A manager at a $6 billion quant fund gives the best intro to cryptocurrencies we've heard
Patrick O'Shaughnessy vividly recalls the first week he was introduced to the world of cryptocurrencies.
O'Shaughnessy, a manager at his family's $6 billion quant asset manager of the same name, was chatting with one of his analysts over lunch at the beginning of this year about what they did over the weekend.
"He told me he bought a bunch of cryptocurrencies: ether, bitcoin, and litecoin," O'Shaughnessy told Business Insider. "And I was like what the hell is a cryptocurrency."
He figured if one of his guys was spending time on "this stuff," then he'd have to learn more. Serendipitously, the next day O'Shaughnessy got an email from Matthew Goetz, a former vice president at Goldman Sachs, who wanted to connect with O'Shaughnessy to tell him about the cryptocurrency hedge fund he was looking to start with Ari Paul, formerly of Susquehanna, a quantitative trading firm.
Today, that hedge fund is BlockTower Capital.
That weekend, O'Shaughnessy met up with Paul in Chicago to talk crypto. The conversation, which was 95% Paul answering O'Shaughnessy's litany of questions, triggered his journey into the world of cryptocurrencies.
That journey, which O'Shaughnessy says is still ongoing, produced one of the best introductions to blockchain that this reporter has ever come across: Hash Power.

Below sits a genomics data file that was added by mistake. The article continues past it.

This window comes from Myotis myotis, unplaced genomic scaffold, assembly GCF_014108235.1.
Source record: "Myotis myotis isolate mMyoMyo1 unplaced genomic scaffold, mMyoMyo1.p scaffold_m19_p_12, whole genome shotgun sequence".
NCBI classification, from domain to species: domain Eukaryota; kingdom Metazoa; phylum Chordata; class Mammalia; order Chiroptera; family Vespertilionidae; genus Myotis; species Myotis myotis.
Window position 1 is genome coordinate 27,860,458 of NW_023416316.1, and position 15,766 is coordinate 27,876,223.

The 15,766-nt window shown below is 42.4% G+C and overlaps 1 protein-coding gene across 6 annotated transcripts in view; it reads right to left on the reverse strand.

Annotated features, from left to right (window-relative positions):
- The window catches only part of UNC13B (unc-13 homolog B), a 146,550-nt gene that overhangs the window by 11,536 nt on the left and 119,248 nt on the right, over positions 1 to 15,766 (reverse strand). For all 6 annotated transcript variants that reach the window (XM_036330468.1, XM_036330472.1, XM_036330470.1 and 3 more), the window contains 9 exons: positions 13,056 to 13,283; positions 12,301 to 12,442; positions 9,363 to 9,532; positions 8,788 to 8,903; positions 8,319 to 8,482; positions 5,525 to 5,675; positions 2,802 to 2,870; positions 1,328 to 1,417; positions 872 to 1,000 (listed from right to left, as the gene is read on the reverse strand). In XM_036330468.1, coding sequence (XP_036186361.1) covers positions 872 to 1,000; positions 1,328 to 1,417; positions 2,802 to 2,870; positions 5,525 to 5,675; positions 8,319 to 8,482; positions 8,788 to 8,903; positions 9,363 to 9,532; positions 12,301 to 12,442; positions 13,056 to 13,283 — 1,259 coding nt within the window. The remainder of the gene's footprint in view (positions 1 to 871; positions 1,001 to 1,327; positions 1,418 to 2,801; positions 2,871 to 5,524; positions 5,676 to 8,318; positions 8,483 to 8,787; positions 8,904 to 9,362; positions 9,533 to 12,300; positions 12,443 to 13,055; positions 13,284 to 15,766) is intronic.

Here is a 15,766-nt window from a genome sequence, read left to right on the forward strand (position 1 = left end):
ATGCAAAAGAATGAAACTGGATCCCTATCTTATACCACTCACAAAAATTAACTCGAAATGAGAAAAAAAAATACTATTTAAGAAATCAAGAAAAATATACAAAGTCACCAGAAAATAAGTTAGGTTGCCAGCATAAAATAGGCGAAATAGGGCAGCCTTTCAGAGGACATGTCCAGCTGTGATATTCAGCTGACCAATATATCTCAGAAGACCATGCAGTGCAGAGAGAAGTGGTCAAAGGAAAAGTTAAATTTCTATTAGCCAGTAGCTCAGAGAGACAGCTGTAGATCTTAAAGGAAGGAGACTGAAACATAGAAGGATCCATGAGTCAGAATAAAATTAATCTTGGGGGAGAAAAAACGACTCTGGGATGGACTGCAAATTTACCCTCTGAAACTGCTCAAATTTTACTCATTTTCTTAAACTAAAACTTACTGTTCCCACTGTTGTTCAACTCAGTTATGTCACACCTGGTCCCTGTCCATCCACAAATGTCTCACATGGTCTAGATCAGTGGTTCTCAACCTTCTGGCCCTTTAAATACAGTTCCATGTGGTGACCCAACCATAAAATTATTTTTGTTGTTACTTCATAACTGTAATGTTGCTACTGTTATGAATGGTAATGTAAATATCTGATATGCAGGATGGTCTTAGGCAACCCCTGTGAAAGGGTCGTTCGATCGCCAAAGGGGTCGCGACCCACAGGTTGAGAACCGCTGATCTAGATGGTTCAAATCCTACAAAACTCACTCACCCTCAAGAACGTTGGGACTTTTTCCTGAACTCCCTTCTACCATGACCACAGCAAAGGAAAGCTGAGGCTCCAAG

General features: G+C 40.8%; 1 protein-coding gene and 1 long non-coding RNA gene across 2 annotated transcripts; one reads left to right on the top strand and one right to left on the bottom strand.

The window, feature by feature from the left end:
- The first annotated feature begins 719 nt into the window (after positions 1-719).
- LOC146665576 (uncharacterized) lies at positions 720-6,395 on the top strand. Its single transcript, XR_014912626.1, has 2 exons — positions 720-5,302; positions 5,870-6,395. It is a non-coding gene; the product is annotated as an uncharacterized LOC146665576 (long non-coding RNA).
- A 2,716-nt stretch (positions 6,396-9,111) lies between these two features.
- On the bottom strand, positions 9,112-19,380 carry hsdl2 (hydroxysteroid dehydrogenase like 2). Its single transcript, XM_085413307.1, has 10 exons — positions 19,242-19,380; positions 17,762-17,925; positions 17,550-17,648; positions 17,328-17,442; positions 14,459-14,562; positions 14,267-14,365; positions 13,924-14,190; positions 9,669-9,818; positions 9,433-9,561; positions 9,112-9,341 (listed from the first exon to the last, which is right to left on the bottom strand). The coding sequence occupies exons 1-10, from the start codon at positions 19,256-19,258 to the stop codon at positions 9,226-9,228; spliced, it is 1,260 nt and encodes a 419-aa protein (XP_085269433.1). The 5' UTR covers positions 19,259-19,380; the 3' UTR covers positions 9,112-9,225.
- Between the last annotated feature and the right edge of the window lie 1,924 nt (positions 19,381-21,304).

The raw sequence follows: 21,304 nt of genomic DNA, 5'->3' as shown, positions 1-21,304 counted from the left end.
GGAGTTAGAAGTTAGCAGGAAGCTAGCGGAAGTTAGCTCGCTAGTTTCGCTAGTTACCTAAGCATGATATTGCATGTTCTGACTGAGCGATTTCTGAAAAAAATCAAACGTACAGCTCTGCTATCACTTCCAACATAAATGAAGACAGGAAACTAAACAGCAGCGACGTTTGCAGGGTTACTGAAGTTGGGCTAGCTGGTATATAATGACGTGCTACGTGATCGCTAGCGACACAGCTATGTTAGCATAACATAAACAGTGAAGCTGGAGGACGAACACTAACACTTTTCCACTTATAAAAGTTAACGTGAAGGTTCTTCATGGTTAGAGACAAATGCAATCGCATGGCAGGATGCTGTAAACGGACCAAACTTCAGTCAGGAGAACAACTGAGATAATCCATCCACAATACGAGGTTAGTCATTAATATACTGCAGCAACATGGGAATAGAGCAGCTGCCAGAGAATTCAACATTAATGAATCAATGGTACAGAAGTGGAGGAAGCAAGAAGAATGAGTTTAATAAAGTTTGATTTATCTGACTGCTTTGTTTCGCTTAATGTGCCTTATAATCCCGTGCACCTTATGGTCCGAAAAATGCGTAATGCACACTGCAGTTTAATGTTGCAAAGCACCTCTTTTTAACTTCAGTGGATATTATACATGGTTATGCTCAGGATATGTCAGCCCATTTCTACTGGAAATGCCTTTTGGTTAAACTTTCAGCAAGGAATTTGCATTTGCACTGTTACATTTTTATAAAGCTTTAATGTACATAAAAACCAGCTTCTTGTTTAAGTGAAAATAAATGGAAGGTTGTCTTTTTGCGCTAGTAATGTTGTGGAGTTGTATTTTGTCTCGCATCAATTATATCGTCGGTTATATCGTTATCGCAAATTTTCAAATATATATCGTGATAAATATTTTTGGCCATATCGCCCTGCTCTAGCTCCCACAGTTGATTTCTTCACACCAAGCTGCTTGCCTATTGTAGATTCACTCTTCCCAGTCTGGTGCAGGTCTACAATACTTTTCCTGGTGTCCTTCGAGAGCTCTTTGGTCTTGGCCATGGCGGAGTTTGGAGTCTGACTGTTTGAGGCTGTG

The audio documentary, which was a collaborative effort between O'Shaughnessy and the gang at BlockTower, is meant for newcomers but it's weighty with interviews and insights from top leaders in the field, including Fred Ehrsam, the cofounder of Coinbase, and a slew of crypto-investors.
The first episode of the audio documentary is a high-level look at the technology underpinning bitcoin and other cryptocurrencies: blockchain. It starts with a definition by Jeremiah Lowin, who likens it to a database.
"This is a database. What's special about it is it's distributed. It's all across the world. It's hosted by many, many different computers in this sort of peer-to-peer framework. So there is no one central server running this and critically there is no one person who has control of it. So we have this distributed decentralized global database. So what? Why is that interesting? The original bitcoin paper produces a way to let people trust the content of this database even though they don't know who all the people around the world who are writing into it."
The episode is further guided by Naval Ravikant, CEO of Angelist, Peter Jubber of Fidelity, and Olaf Carlson-Wee, the first employee of Coinbase, and others. Have a listen:
The next two episodes will cover the following:
- Investing in cryptocurrencies.
- New projects in the field.
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